Designer’s Notebook

John Burkhert

Why a 3-N-3 stackup is the sweet spot.

The leading cause of HDI requirements comes from the chip vendors. The original ball grid array packages supported regular vias. Little by little, the pins got cozier. The 1.27mm pitch became 1mm, then 0.8 down to 0.65mm center-to-center. This was the final node where plated through-hole (PTH) vias was an option.

The next step down is 0.5mm class BGAs. We can still use a through-via embedded in the solder pad, but there are two issues. One, the via must be filled and capped to produce a flat surface that doesn’t permit solder to drain away during reflow (FIGURE 1). The other is that the typical “8/18” via has a finished hole size of 0.2mm and a capture pad of 0.45mm. On a 0.5mm pitch device, that leaves 50µm for a trace and an airgap on either side of the trace. That’s not practical.

 

 

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Read more: High Density Interconnect Printed Circuit Boards: How to HDI

John Burkhert Jr.

Anticipate the assembler’s needs in placement and routing.

We already design for fabrication, assembly and test. DFx can be extended to thinking about future uses of an assembly. Sometimes a printed circuit board needs to be revised right away. There are things we can do to facilitate rework. Clearly marking all the components is a good start. A robust design will lend itself to touch-up and rework scenarios. Let’s dive into some techniques.

Breadboarding for “science projects.” Ever seen a breadboard? In PCB design terminology, a breadboard is a rectangle with a grid of plated through-holes set on the same pitch as a DIP package (FIGURE 1). The holes will accept axial-leaded components as well as the odd transistor package. Notice the rows of pins are tied together but can be cut as required by the mad scientist in the lab. Jumper wires on the leads create the rest of the circuit. Development boards can usually afford a slimmed down version of this.

 

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Read more: Design for Rework: Extending the Usefulness of a PCB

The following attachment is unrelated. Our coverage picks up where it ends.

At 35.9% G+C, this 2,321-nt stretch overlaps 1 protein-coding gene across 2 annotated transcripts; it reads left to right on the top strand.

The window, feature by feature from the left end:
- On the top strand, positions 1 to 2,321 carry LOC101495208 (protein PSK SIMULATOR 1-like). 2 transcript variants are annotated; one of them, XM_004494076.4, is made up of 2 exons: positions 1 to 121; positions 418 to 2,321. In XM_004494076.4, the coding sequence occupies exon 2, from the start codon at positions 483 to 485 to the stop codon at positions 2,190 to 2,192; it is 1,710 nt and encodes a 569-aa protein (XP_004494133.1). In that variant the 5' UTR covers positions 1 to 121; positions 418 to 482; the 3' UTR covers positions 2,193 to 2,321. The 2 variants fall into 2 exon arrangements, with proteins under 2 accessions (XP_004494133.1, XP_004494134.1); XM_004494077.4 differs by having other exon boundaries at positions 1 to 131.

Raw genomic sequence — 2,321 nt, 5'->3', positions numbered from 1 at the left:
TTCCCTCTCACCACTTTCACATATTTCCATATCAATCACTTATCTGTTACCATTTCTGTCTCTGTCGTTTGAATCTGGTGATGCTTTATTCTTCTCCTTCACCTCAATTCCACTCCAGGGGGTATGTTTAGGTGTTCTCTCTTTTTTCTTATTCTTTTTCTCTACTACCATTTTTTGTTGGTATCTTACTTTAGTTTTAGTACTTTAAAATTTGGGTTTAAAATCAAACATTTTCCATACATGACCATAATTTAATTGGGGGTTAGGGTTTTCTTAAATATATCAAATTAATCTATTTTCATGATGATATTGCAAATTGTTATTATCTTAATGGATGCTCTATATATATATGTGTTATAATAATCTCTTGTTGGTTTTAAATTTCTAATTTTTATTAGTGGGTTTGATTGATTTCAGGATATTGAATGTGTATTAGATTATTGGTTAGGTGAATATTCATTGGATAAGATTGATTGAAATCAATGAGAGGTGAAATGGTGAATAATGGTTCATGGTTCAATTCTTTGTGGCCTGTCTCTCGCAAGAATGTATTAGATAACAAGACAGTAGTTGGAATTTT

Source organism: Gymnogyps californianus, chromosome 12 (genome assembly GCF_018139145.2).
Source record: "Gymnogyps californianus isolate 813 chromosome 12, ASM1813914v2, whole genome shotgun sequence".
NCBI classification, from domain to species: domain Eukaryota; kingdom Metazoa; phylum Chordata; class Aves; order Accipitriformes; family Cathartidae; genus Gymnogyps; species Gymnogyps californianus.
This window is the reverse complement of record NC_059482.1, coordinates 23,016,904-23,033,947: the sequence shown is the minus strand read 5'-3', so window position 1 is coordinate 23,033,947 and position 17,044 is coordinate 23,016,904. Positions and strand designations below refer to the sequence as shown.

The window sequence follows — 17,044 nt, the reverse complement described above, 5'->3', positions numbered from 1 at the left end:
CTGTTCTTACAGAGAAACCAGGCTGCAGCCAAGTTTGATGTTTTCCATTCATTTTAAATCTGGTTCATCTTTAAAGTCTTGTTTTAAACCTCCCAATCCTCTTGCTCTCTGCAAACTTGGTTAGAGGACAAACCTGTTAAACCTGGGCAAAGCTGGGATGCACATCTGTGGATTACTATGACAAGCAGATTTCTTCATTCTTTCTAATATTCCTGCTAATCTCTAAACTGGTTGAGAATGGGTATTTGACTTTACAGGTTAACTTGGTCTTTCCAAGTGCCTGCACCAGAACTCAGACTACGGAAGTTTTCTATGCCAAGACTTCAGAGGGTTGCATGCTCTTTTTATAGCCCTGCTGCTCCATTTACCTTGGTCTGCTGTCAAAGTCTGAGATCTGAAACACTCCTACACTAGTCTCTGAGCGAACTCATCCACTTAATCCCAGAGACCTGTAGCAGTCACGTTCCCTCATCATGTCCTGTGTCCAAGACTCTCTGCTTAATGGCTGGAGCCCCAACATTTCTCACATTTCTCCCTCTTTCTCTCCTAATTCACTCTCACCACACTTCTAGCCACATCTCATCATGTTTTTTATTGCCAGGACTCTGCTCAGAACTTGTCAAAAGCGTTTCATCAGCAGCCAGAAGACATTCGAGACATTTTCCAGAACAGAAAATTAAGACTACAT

John Burkhert

Why you should take the time to use the dimensioning tool.

One of the many hats worn by a board designer is that of draftsperson. Before settling into a position doing layout, I had a contract to create drawings on vellum – with a pencil! Before they turned me loose, the manager asked me to write my name and phone number on a piece of paper. That was all it took; get to work. Ever since seventh grade drafting class, my normal handwriting has been in all caps. We no longer need legible handwriting to land a job, but some of the things I learned at Cavro Scientific have stuck with me all these years.

Dimensions and tolerances. The electronic data alone are enough to fabricate a board most of the time. Whether it’s an omnibus file like IPC-2581 or a collection of Gerber and drill data, the hole size and locations are provided with the circuit pattern. Why take the time to use the dimensioning tool? Here’s why. Someone must inspect the PCB before it leaves the fabricator. Someone else inspects it on the way into the assembly factory. All the fab and assembly drawings are inspection documents.

Read more: I’m a PCB Designer. What Must I Know about Drafting?

John Burkhert

And why your library naming convention should be memorable.

As a designer who has put himself into the public eye, a lot of questions come my way. Several beginners have approached me with basic questions I can usually answer by sharing something I’ve already written. Sometimes I’ll end up writing a few paragraphs that eventually expand into a column to share with everyone. One gentleman, whom I will call Aakash, has leaned on me so many times I think he might be compiling a book. The messages pile up, as do the answers. Let’s get to one of those types of answers.

More than one person has asked about starting their first job going from the ground up. “How do I make all the parts I need for my first board?” The short answer is to build them one at a time. This is the internet age. This is the 21st Century. There must be a better way! It’s not that we’re impatient;  we just don’t have that kind of time. Software vendors know that, and the internet does too. The software installation comes with a bevy of common parts, but most boards go well beyond the generic SMD capacitors and resistors found in the default library.

Read more: Generating PCB Footprints for Your First Layout

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